Angela Chang1Angela Chang is a staff member of The University of Chicago Law Review and a J.D. Candidate in the University of Chicago Law School Class of 2022. She received her B.A. from Williams College in 2017. She would like to thank Deb Malamud for her invaluable input and guidance.
As of November 9, 2020, the United States has had over 10 million confirmed cases of COVID-19 and at least 240,000 deaths. Having paused all jury trials back in March, court systems across the country are still scrambling to figure out how to resume in-person proceedings safely. In the meantime, many courts seem increasingly willing to utilize teleconferencing and videoconferencing technology to conduct hearings, depositions, and even entire trials. In this Essay, I apply available empirical research to explore the problems with this increased use of video technology, the extent to which courts have failed to recognize those problems, and the potential legal challenges that may be brought as a result. I conclude that, until more research is done to evaluate the impact of modern videoconferencing in the legal context, courts and counsel should be wary of allowing cases to proceed remotely. To the extent that some cases must move forward remotely, all parties, attorneys, judges, and jurors should be made aware of the empirical evidence showing potential biases and should take proactive steps to minimize their influence where possible.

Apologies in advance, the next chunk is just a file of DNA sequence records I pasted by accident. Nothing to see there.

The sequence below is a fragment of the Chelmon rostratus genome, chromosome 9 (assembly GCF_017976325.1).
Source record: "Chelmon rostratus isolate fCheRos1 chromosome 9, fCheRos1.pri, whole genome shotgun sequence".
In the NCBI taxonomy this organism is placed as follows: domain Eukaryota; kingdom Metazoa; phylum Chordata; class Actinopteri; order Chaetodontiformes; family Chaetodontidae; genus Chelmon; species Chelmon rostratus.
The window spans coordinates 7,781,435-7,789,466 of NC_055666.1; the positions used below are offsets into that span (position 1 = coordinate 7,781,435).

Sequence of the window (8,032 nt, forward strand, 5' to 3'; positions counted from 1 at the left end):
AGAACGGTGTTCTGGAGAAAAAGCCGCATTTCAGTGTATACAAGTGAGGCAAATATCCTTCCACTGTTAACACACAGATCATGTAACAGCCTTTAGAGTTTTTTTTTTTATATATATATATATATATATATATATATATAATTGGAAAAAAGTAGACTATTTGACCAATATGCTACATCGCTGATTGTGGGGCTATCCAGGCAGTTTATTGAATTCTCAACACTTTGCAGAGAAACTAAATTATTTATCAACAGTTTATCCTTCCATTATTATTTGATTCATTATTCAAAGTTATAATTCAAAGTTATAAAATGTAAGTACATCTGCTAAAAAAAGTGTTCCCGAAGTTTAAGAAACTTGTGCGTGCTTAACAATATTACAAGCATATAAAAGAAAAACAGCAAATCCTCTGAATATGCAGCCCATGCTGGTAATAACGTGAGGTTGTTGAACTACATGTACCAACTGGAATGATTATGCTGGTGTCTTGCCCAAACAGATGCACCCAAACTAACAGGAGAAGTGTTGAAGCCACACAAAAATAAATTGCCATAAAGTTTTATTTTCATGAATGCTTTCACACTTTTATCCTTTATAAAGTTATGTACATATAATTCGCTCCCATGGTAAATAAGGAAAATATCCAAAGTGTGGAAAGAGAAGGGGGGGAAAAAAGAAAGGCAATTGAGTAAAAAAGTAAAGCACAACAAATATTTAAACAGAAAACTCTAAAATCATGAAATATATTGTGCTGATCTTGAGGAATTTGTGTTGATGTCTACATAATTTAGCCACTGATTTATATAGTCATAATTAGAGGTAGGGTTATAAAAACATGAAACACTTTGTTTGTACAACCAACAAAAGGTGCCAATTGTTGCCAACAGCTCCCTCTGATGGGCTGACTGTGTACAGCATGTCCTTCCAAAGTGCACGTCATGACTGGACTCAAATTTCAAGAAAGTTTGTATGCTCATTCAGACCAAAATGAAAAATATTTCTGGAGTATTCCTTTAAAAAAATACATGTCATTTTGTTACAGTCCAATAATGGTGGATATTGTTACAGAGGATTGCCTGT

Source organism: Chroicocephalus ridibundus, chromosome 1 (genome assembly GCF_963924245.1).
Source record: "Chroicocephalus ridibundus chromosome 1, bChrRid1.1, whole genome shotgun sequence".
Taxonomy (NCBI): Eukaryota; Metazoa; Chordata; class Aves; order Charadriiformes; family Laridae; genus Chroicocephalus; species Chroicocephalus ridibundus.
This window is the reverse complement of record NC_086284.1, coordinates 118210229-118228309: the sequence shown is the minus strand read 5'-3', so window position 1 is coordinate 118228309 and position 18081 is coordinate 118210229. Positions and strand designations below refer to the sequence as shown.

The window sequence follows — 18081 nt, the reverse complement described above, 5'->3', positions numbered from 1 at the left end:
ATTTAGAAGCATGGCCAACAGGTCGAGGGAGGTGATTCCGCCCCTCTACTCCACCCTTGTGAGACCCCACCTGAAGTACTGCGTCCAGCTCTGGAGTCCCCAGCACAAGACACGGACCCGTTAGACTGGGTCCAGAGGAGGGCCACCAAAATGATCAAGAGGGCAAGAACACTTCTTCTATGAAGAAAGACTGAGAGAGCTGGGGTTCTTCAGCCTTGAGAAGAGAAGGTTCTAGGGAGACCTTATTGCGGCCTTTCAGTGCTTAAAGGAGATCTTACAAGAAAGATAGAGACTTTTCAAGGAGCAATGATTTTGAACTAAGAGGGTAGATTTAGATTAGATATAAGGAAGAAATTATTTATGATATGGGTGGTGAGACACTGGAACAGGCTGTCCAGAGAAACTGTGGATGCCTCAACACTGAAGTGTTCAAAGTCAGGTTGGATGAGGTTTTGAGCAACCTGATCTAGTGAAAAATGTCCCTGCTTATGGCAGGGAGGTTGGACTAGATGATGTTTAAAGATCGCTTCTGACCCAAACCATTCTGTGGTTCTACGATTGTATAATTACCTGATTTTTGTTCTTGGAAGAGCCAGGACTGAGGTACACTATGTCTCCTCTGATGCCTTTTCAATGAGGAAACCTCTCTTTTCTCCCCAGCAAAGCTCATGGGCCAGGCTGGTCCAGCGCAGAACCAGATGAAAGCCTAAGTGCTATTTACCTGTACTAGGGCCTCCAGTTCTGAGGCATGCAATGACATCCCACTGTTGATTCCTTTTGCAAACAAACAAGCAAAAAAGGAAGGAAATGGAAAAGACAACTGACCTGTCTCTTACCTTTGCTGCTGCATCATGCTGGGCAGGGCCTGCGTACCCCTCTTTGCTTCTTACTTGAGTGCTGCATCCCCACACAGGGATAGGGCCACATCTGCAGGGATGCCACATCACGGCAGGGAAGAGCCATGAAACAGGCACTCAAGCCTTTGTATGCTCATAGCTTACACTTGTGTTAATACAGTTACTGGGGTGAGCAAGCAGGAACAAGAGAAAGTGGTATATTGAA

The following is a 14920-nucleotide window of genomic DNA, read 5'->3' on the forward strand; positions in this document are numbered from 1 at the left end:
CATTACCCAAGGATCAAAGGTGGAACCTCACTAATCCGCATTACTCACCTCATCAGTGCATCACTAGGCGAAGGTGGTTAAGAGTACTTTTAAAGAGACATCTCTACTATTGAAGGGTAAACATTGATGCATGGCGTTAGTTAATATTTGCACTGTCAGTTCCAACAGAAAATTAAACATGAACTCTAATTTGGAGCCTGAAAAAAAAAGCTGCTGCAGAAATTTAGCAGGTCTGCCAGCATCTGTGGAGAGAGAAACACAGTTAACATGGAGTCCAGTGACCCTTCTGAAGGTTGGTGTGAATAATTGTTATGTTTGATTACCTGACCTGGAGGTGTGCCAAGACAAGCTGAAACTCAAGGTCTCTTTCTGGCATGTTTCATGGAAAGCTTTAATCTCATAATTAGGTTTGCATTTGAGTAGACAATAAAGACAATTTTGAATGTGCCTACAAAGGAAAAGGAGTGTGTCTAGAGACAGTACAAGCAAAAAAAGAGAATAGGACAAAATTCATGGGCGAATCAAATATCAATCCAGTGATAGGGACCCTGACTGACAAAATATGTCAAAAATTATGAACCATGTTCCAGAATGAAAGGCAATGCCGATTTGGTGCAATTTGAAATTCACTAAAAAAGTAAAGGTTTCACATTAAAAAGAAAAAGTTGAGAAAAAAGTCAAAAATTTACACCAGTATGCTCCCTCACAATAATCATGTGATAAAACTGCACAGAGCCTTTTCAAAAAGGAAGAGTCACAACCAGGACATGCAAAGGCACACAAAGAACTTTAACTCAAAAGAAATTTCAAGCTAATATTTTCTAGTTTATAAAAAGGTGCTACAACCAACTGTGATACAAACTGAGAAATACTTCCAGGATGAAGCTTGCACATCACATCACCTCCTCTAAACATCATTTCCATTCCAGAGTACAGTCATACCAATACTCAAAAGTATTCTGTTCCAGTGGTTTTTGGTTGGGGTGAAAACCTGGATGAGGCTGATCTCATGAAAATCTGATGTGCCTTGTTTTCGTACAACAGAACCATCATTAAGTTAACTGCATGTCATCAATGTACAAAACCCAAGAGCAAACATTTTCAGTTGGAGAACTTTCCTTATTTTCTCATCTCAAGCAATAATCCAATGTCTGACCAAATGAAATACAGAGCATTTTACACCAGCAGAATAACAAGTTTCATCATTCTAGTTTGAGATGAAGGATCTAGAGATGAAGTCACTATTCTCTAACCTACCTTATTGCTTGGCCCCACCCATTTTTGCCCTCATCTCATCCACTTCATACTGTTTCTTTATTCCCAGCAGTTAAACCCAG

I. Legal Bases for Allowing Remote Court Proceedings
Motions to allow witnesses to testify remotely in civil cases—both before and after the start of the pandemic—have pointed to Federal Rules of Civil Procedure 30(b)(4) and 43, as well as case law, for support. FRCP 30(b)(4) states that “[t]he parties may stipulate—or the court may on motion order—that a deposition be taken by telephone or other remote means.” FRCP 43 states that judges may allow witnesses to testify by phone or video call, “[f]or good cause in compelling circumstances and with appropriate safeguards.” Perhaps unsurprisingly, courts so far have universally found that the health risks posed by in-person court proceedings during the COVID-19 pandemic constitute “good cause in compelling circumstances” sufficient to permit video testimony, even over the objections of at least one of the parties.